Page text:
Your marketing message is what forms the background of all your marketing strategies and communications. If your marketing message is weak, unclear or poorly crafted, then it doesn’t matter what specific marketing tactics you use…your prospects and customers won’t take notice. Find out the five questions your marketing message should be answering in order to be dynamic and effective.
Your marketing message is what forms the background of all your marketing strategies and communications. If your marketing message is weak, unclear or poorly crafted, then it doesn’t matter what specific marketing tactics you use…your prospects and customers won’t take notice.
The goal is to have a well-written, targeted marketing message that resonates with your target market. You want them to see or hear your marketing message and get an instant reaction of “Hey, that’s for me”. You want them to go to your website, give you a call, send you an email, ask someone about you – you want them to find out more about you and the solutions you offer.
In other words, a great marketing message means you’ll have more and more qualified prospects contacting you, generate more and more business, and make you happier and happier!
So what exactly is your marketing message?
Your marketing message is more than a USP (Unique Selling Position), or value proposition, or your tagline or brand. It is a complete message that describes what you do, who you do it with, what problems you solve and what solutions you offer.
You want your marketing message to grab your prospect’s attention, show them how you can solve their problem, why they should trust you and why it’s in their best interest to do business with you.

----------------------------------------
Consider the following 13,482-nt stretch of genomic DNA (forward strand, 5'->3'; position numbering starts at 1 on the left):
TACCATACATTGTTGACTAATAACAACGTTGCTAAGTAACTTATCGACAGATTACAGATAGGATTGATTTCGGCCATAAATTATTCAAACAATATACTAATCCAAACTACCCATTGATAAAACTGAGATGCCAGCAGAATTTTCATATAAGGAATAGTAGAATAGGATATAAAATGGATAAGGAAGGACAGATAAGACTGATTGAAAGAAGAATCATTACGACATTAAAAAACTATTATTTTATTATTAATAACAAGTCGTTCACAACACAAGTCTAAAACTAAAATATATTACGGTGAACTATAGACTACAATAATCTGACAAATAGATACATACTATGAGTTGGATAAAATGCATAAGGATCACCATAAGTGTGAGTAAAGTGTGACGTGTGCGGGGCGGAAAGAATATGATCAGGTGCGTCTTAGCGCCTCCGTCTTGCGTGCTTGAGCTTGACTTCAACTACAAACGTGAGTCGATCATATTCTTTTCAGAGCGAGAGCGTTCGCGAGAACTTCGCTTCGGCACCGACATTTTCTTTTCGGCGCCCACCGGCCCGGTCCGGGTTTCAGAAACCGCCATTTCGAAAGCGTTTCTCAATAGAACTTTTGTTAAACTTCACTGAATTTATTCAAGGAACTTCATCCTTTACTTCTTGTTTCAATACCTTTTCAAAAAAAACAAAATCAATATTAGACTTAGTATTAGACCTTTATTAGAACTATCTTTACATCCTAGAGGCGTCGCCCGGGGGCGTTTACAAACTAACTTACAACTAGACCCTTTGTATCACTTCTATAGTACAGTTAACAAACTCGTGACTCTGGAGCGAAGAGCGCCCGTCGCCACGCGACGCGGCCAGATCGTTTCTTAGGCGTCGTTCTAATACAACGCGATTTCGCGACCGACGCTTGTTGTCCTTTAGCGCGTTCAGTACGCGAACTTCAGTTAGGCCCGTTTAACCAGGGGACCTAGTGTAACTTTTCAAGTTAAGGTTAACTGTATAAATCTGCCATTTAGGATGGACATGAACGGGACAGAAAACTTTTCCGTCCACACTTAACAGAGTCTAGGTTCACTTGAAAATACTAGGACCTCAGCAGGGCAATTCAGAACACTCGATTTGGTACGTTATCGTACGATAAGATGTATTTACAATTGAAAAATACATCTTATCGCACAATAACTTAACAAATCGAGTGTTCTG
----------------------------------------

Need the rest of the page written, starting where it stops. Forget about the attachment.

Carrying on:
Your marketing message should “speak” to your prospects and clients by appealing to their “hot buttons”. The problem or issue that triggers emotional reactions that keep them up at night, trying to come up with some solutions.
Prospects and customers who are exposed to your marketing message (via your website, elevator speech, business card, brochure, special report, sales letter, direct mail, etc.) should have answers for the following questions:
1. Is this product or service for me?
2. Why do I need this service or product?
3. What will I get from this product or service?
4. How will this service or product change how I’m feeling right now?
5. Does this product or service really work?
In order to ensure that your marketing message is the best it can be, and answers the above questions for your prospects and customers, you need to do some homework.
In order to craft a successful marketing message, you have to understand your target or niche group, the problems they have and their motivations to buy. You also need to know what sets you apart from your competitors and what solutions your products and services provide.
So your marketing message actually encompasses several different aspects:
1) Target market – who is your message and marketing communications directed to? What is the personality of your potential audience?
2) Problem – what is the issue or concern that frustrates your prospects and clients? What’s not working for them or could work better?
3) Solution – what solution can you provide to alleviate your target market’s problem? What will your customers experience from working with you/buying your product?
4) Benefits – what are all the ways that your product or service helps your client? What are the actual results?
5) Uniqueness – what is unique about your company’s offerings that make a difference to your potential and current clients? How are you different from your competitors?
Creating a dynamic and effective marketing message is key to your business’s success. If you don’t take the time to do this important marketing step, then you’ll most likely end up sitting in an empty store or office, or in front of an empty email inbox and wondering why your marketing isn’t pulling in any customers.